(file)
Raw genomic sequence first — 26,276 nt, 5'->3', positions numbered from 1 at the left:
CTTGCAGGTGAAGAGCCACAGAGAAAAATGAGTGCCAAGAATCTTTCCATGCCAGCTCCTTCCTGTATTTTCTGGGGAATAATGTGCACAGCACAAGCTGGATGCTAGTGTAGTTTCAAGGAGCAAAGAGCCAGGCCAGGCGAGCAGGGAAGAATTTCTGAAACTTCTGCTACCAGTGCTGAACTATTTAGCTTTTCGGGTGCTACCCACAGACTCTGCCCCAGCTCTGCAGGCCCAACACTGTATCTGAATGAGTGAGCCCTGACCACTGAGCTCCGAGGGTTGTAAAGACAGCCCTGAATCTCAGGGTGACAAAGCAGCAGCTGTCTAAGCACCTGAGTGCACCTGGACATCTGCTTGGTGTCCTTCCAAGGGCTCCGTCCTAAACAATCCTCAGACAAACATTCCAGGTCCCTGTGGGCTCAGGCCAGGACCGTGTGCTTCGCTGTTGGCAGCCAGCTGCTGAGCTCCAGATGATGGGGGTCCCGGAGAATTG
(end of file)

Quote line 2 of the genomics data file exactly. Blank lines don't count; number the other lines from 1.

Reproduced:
CTTGCAGGTGAAGAGCCACAGAGAAAAATGAGTGCCAAGAATCTTTCCATGCCAGCTCCTTCCTGTATTTTCTGGGGAATAATGTGCACAGCACAAGCTGGATGCTAGTGTAGTTTCAAGGAGCAAAGAGCCAGGCCAGGCGAGCAGGGAAGAATTTCTGAAACTTCTGCTACCAGTGCTGAACTATTTAGCTTTTCGGGTGCTACCCACAGACTCTGCCCCAGCTCTGCAGGCCCAACACTGTATCTGAATGAGTGAGCCCTGACCACTGAGCTCCGAGGGTTGTAAAGACAGCCCTGAATCTCAGGGTGACAAAGCAGCAGCTGTCTAAGCACCTGAGTGCACCTGGACATCTGCTTGGTGTCCTTCCAAGGGCTCCGTCCTAAACAATCCTCAGACAAACATTCCAGGTCCCTGTGGGCTCAGGCCAGGACCGTGTGCTTCGCTGTTGGCAGCCAGCTGCTGAGCTCCAGATGATGGGGGTCCCGGAGAATTG